History of Whaling

History of whaling is a very sad story.

Whales are smart animals with a complex social system. They are friendly nature towards people as well as their family and group members. They have an ability to feel sad and sorry to a point where they follow sick group members to beaches, ending up getting stranded themselves.

It is very sad that up to about 90% of whales in many species had to experience so much human cruelty.

The Oldest History of Whaling

Whale Struck by a Harpoon While Breaching, c.1800
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In the very old days, whaling was practiced in countries where it's hard to practice agriculture, so people were forced to look for food from the water. Island nations for example don't have much land surface to grow crops. In polar regions, agriculture is virtually impossible. In these regions, whaling started very early. Norwegians are known to have practiced whaling thousands of years ago. Other countries with very long whaling traditions are Iceland, Greenland, Japan and Faroe Islands. But in those days, the techniques were primitive and whales were killed only for consumption on a local level. That scale of whaling didn't threaten whale populations, which at the time were still healthy and plentiful. It was still a cruel activity, but at least only small amounts of whales had to experience it.  

History of Whaling in the 1200s - 1800s

Long Boat Crew Harpooning a Whale
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Whaling started first being commercial in Europe. Basque people from northern Spain were the first people who started trading whale products in 1200s. They mostly hunted right whales because they were easy to catch being slow moving, travelling in pods, and floating after being killed. By the 15th century, whale hunters started noticing that the whales became more and more rare. Meanwhile, other countries in Europe had also started whaling. The practice was brought to America with coastal indigenous people migrating from Canada and also with British settlers. Later, colonists took it to other parts of the world. In these old days, whaling was still a dangerous practice. Fighting the whales from small canoes was often a battle that could end in either way.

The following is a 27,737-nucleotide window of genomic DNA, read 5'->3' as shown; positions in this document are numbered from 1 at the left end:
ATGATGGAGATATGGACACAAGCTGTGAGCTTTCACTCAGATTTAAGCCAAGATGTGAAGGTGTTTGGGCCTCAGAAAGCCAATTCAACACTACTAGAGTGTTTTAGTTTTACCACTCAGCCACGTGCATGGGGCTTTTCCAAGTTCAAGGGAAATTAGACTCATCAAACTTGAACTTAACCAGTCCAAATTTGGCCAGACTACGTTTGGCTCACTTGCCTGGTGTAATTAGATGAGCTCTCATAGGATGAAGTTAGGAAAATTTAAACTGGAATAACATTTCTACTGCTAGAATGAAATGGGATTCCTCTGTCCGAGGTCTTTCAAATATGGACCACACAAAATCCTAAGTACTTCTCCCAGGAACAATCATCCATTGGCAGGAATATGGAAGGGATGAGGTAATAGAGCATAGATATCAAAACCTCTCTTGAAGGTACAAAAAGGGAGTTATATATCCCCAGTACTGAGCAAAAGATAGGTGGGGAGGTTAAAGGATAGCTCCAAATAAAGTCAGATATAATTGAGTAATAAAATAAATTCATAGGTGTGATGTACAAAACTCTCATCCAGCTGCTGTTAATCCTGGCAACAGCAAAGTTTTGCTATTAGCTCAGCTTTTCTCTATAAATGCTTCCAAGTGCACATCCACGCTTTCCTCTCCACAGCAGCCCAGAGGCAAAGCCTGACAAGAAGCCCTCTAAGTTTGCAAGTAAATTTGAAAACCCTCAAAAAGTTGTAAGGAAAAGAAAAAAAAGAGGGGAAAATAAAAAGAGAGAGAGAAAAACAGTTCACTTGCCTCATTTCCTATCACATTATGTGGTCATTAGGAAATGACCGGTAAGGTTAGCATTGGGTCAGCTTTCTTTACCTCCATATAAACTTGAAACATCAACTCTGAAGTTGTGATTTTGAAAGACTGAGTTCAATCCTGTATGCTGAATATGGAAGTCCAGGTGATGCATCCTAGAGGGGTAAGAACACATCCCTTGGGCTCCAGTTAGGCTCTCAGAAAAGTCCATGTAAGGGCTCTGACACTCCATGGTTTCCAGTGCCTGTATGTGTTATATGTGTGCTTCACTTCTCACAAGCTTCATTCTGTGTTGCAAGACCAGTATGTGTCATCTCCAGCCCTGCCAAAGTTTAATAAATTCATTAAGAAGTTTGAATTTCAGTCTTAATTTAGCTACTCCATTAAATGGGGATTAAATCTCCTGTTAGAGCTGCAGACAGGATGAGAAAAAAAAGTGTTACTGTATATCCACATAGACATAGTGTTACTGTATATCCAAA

History of Whaling in the 1900s

The First Unsuccessful Cable is Laid by Hms "Agamemnon": an Inquisitive Whale Crosses the Line
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But with the advancing techniques and larger ships whales soon became helpless. The scale of whaling accelerated in 1900s to a point where factory ships were invented where whales could be processed on the ships. By the mid-1900s the vast majority of the world's whales had been killed. In the 1970's people started to oppose whaling. This was thanks to media efforts by broadcasting news about how the whales were slaughtered, publishing statistics about how drastically the populations had decreased. They also recorded whale songs on radio which made people realize these animals had brains and feelings. They weren't primitive fish but warm-blooded mammals like ourselves, with an understanding about their surroundings, and a right to live free from horrors.

International Whaling Commission

Whale Bone Arch on Village Harbour, Qeqertarsuaq (Godhavn), Disko Island, West Coast, Greenland
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In 1949, the International Whaling Commission (IWC) was established, originally to make whaling sustainable. In later years though, many anti-whaling countries simply want to stop whaling as such, have joined the organization. IWC, however, is not an effective protection to whales since its rules don't act as international laws. Their rules have to be followed by member countries only, and the membership is voluntary. Any country can withdraw themselves from the membership any time.

Modern History of Whaling

Whaling, Faroe Islands (Faeroes), North Atlantic
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Commercial whaling is now illegal. Whaling by indigenous people, and whaling for scientific research, however, are legal albeit restricted to limited numbers. The countries that still practice whaling today include Norway, Japan, Greenland, Faroe Islands, Iceland, and (the indigenous people of) Canada, the US and Russia (far east Siberia). Japan particularly stresses that they do it for research. It is interesting though that now as the commercial whaling is illegal, the countries that are so eager to "do research", are the countries whose traditional diet includes whales. In other words, we all know they do some research to be able to continue to kill and eat the whales.


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